The World Bank aims to help governments make informed decisions about improving access to and the quality of infrastructure services, which can include, where appropriate, using public-private partnerships (PPPs). This approach involves strengthening data collection, building capacity, developing and testing tools, promoting disclosure, and encouraging engagement with all relevant stakeholders.
During fiscal 2016, several tools were developed—often in collaboration with other multilateral development banks or development partners—to support good decision making by policy makers on infrastructure projects. These include an 80-country survey on PPP procurement, a country diagnostic tool, a tool developed with the IMF to assess the potential fiscal impact of PPPs, a prioritization tool, a disclosure framework for PPPs, an analysis of how gender can be incorporated into PPP contracts, and a French-language version of a PPP Massive Open Online Course (MOOC).
In April 2016, the World Bank helped to organize with the other multilateral development banks, and in partnership with the United Nations, the first Global Infrastructure Forum. This was the first time that the heads of all of the multilateral banks came together to discuss infrastructure, reflecting the topic’s importance and the commitment to multilateral collaboration. Other key participants included development partners and representatives of the Group of Twenty (G-20), Group of Twenty-Four (G-24), and Group of Seventy-Seven (G-77); the OECD; and the Global Infrastructure Hub. The meeting set out actions that the participants will take over the next year to leverage more—and better—public and private investment in infrastructure. The next Global Infrastructure Forum will be held in 2017.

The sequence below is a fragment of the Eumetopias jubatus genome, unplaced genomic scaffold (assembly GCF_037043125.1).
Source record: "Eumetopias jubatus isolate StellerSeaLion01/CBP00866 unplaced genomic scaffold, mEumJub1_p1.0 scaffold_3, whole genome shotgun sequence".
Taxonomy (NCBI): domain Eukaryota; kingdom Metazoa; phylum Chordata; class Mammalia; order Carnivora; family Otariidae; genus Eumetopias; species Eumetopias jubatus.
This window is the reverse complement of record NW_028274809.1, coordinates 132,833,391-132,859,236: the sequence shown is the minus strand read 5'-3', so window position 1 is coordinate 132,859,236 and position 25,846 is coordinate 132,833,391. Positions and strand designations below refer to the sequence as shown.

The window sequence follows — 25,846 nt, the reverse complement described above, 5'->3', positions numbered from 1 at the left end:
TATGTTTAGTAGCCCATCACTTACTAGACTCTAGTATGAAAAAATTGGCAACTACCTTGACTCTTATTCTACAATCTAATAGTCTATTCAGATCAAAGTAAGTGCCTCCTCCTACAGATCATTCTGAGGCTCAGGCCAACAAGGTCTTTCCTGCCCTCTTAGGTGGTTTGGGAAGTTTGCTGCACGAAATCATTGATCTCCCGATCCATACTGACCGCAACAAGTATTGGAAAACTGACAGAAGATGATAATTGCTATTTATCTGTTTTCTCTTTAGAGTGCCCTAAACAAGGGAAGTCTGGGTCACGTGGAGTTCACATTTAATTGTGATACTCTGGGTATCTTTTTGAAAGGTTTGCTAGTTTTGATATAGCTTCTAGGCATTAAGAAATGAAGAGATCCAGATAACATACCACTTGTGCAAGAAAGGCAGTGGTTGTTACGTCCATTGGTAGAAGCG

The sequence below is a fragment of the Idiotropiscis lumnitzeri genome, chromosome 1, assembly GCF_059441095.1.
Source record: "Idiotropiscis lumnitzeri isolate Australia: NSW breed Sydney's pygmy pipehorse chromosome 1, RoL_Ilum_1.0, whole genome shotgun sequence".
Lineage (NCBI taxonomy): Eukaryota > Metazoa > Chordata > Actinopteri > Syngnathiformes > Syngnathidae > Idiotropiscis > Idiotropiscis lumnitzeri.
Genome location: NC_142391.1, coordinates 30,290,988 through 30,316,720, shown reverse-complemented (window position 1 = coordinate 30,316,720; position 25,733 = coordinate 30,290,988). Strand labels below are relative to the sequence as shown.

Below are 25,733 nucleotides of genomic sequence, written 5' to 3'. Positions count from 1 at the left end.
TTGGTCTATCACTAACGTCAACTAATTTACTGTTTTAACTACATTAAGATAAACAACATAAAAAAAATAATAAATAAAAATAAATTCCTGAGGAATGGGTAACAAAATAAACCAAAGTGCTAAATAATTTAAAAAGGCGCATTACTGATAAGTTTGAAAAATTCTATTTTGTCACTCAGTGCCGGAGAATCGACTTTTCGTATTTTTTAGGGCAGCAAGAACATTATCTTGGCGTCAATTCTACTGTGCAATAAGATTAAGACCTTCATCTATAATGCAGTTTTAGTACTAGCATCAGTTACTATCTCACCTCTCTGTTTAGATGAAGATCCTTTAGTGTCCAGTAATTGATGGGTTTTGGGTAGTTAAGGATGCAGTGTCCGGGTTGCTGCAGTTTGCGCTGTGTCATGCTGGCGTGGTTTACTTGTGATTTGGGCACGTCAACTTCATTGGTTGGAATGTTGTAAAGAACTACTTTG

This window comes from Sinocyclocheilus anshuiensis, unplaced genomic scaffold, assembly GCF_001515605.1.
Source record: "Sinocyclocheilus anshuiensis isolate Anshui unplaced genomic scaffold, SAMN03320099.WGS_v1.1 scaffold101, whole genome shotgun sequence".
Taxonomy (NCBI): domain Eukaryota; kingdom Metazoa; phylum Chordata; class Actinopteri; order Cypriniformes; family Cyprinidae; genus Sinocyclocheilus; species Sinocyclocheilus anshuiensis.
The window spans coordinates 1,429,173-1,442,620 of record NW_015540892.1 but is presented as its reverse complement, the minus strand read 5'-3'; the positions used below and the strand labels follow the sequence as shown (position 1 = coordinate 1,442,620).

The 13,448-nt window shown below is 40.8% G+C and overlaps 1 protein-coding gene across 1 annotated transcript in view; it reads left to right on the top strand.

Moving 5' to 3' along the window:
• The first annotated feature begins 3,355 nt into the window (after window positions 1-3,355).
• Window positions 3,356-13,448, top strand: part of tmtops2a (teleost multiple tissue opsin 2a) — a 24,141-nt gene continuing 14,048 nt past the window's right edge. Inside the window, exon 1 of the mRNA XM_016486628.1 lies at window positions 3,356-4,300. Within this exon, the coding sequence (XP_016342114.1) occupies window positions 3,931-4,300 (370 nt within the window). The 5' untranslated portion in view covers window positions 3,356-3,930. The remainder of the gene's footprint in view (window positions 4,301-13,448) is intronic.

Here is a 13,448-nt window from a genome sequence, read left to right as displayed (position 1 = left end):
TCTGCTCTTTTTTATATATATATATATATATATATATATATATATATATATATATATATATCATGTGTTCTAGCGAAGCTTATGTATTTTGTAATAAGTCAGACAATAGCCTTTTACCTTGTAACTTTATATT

This year the Global Infrastructure Facility approved its first project (hydropower in the Solomon Islands) and four planning grants in Brazil, Côte d’Ivoire, the Arab Republic of Egypt, and Georgia. Support by the Public-Private Infrastructure Advisory Facility to building capacity and knowledge increased by over 60 percent during the year, with a strong focus on Sub-Saharan Africa and the poorest countries.
Together, the adoption of the SDGs in September 2015 and the signing of the Paris Agreement on climate change in April 2016 mark a clear recognition by the international community that economic growth, poverty reduction, and environmental sustainability are inextricably linked and essential for achieving sustainable development.
With 78 percent of the world’s poor people living in rural areas and most depending on agriculture for their livelihoods, increasing farm productivity and resilience, strengthening farmers’ links to markets, and providing affordable food are proven ways to end poverty and boost shared prosperity. The Bank’s agriculture program is focusing on these areas, giving more attention to climate-smart agriculture, improving nutrition, strengthening agricultural value chains, and creating jobs. For example, support in Senegal is facilitating the adoption of 14 new, high-yielding, drought- tolerant varieties of grains. A project in Uganda supports the production of micronutrient-rich crops that are adapted to local preferences and growing conditions, as well as a seed bank for bio-fortified crops. In Nepal, a project supports labor-saving technologies, such as improved solar dryers to preserve vegetables and fruits.